Marketing manager for renewable heating, Sharon Oliver heralds 2018 as the year that marks the start of the transition from gas to heat pump heating for Europe’s homes.
It’s official, 2018 is the year that marks the transition from gas to heat pump. But don’t just take my word for it.
Renewable energy is increasingly becoming a trusted source of heat in domestic environments, with homes installing solar panels in much greater volumes than seen before.
However, when it comes to heating, most houses are still fitted with gas boilers, with many homeowners unaware of the alternative options available.
Thankfully, this trend is changing as the emergence of heat pump technology brings a new wave of domestic heating.
The Numbers Speak Volumes
According to the “European Heat Pump Market and Statistics Report 2017”, the market for heat pumps grew for a third year in a row, rising by 12% or nearly 1 million units.
In Germany heat pumps were installed in 43% of residential buildings in 2017, moving ahead of gas heaters for the first time ever (which represented 42% of installations).
The UK government has forecast one million heat pump sales per year by 2030 and in Finland the geothermal heat pump market size is set to exceed 3GW by 2024. This figure looks very achievable when you consider the fact that over 8,000 people switched from electricity or oil driven heating system to heat pump systems in 2015 alone.
These aren’t just isolated trends – they are happening across most of Europe. Under its government’s “Energy Agenda”, The Netherlands, a long-time gas producer is turning towards the heat pump as it plans to reduce CO2 emissions by 2050. And in Denmark, estimates suggest heat pump sales will go up to 600,000 by 2050 – the year when the nation plans to be completely free of fossil fuels.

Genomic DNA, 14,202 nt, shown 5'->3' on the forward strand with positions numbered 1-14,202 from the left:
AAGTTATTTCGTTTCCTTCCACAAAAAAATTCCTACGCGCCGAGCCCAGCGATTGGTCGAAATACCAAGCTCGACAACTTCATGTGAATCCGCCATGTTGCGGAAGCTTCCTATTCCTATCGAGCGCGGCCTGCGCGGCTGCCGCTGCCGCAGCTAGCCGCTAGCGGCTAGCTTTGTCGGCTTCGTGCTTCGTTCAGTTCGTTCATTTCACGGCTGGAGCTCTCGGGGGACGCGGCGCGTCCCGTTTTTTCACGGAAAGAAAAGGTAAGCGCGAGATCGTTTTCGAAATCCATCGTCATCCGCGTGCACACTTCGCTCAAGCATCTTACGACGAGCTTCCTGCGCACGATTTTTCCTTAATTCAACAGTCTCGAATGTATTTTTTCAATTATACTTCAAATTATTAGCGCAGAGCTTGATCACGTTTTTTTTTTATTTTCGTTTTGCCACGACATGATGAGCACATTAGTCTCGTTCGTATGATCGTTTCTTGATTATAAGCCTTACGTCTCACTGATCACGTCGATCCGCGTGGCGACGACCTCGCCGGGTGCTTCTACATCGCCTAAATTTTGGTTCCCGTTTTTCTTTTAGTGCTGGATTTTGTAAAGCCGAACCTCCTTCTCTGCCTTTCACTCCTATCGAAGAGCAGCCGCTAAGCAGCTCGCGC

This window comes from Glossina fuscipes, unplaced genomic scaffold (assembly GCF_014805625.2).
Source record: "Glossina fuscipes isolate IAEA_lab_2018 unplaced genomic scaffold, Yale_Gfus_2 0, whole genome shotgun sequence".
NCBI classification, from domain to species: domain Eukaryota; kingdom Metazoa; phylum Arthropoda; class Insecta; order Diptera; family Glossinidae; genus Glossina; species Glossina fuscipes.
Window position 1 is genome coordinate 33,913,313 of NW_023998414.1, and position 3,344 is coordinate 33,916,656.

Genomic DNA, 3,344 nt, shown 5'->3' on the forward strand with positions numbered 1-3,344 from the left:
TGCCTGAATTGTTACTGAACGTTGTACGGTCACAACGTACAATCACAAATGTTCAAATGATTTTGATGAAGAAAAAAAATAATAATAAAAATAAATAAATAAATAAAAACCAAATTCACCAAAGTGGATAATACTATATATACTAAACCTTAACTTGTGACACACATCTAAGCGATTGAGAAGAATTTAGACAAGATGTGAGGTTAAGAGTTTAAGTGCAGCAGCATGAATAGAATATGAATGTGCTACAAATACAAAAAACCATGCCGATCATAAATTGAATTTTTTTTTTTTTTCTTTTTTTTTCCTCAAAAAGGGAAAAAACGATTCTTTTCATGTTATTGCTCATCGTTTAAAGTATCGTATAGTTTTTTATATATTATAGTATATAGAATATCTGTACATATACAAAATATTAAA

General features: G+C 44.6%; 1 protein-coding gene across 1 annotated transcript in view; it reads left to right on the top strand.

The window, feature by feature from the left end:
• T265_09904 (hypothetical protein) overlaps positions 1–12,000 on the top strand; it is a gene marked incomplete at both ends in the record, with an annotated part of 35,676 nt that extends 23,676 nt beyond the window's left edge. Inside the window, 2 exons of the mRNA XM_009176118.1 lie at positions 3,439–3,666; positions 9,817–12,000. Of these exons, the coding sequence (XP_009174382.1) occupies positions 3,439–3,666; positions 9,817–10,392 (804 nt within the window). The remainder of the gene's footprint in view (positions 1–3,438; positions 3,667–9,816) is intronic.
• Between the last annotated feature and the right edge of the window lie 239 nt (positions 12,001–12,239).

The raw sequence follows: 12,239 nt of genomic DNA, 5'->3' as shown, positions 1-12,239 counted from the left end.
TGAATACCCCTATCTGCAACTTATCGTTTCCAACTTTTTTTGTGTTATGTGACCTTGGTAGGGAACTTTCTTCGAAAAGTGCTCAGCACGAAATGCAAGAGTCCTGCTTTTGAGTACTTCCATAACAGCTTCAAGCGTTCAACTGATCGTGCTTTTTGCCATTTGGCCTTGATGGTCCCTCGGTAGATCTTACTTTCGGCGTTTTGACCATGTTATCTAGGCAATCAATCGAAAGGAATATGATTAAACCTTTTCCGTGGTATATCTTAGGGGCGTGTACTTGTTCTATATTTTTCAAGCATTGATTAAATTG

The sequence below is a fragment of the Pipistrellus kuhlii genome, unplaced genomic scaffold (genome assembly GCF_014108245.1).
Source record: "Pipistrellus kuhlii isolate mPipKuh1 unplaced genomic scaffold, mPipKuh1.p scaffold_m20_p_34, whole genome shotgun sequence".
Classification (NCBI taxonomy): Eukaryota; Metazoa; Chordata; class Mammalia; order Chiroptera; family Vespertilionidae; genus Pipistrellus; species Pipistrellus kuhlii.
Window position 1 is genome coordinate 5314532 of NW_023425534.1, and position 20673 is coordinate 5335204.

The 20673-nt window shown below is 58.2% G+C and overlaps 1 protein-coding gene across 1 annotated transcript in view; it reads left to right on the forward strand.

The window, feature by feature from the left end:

Why Now is the Moment?
Heat pumps have long been embraced for their ability to offer a renewable heat incentivisation, a reduction in running costs, increased efficiencies and a pathway to a cleaner, greener future. They are perfect solutions for residential home owners (like the Cosbie-Ross family) looking to reduce energy consumption and save money on bills. They are also increasingly becoming first choice for housing associations (like the Salvation Army Housing Association) because they are designed for retro-fitting, suitable for almost any property, even able to work alongside existing heating systems in a hybrid situation if required.
However, to really explain why 2018 is the inflection point where heat pumps truly start to take over, we need to look deeper than this.
With oil prices at the highest level for the last three years, and the Renewable Heat Incentive (RHI) programme lifetime extended to 2021, the arguments for adopting heat pumps are growing stronger.
There are some great innovations coming in, not just from the UK but also from global companies that will help to raise standards and contribute to a more dynamic heating market in the UK.
There is also the low-carbon economy roadmap, put in place by the EU. Whatever Brexit ends up meaning, the UK government has already agreed to incorporate EU Law into UK Law, so we will still need to take this roadmap into account.
It declares that by 2050, all members of the EU should cut greenhouse gas emissions to 80%, below the levels produced in 1990. It has also listed a number of milestones required in order to achieve this – 40% emissions cuts by 2030 and 60% by 2040.
Milestones and legislation like this are helping to shift the continent’s reliance away from its ageing gas supply chain, whilst also creating a sustainable future for off-grid homes – where heat pumps can once again offer a happy alternative to bulky fuel delivery and storage.
This article was originally featured on The Hub. To continue reading the next segment, ‘The Future for Heat Pumps’, visit: https://les.mitsubishielectric.co.uk/the-hub/heat-pumps-taking-over